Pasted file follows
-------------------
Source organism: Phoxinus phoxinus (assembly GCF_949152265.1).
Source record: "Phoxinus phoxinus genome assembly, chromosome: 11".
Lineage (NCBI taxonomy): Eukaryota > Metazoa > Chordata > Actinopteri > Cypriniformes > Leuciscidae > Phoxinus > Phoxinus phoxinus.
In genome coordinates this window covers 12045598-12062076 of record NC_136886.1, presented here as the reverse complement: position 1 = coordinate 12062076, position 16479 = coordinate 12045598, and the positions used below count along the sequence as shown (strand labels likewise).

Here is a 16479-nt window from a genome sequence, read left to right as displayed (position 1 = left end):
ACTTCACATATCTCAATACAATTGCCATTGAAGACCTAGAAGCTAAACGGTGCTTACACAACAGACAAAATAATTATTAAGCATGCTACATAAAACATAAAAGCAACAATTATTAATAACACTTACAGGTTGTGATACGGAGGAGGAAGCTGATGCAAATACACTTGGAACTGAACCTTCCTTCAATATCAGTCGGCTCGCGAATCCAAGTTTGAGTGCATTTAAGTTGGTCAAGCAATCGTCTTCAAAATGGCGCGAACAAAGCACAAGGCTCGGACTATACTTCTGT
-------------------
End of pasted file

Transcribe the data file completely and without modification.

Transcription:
Source organism: Phoxinus phoxinus (assembly GCF_949152265.1).
Source record: "Phoxinus phoxinus genome assembly, chromosome: 11".
Lineage (NCBI taxonomy): Eukaryota > Metazoa > Chordata > Actinopteri > Cypriniformes > Leuciscidae > Phoxinus > Phoxinus phoxinus.
In genome coordinates this window covers 12045598-12062076 of record NC_136886.1, presented here as the reverse complement: position 1 = coordinate 12062076, position 16479 = coordinate 12045598, and the positions used below count along the sequence as shown (strand labels likewise).

Here is a 16479-nt window from a genome sequence, read left to right as displayed (position 1 = left end):
ACTTCACATATCTCAATACAATTGCCATTGAAGACCTAGAAGCTAAACGGTGCTTACACAACAGACAAAATAATTATTAAGCATGCTACATAAAACATAAAAGCAACAATTATTAATAACACTTACAGGTTGTGATACGGAGGAGGAAGCTGATGCAAATACACTTGGAACTGAACCTTCCTTCAATATCAGTCGGCTCGCGAATCCAAGTTTGAGTGCATTTAAGTTGGTCAAGCAATCGTCTTCAAAATGGCGCGAACAAAGCACAAGGCTCGGACTATACTTCTGT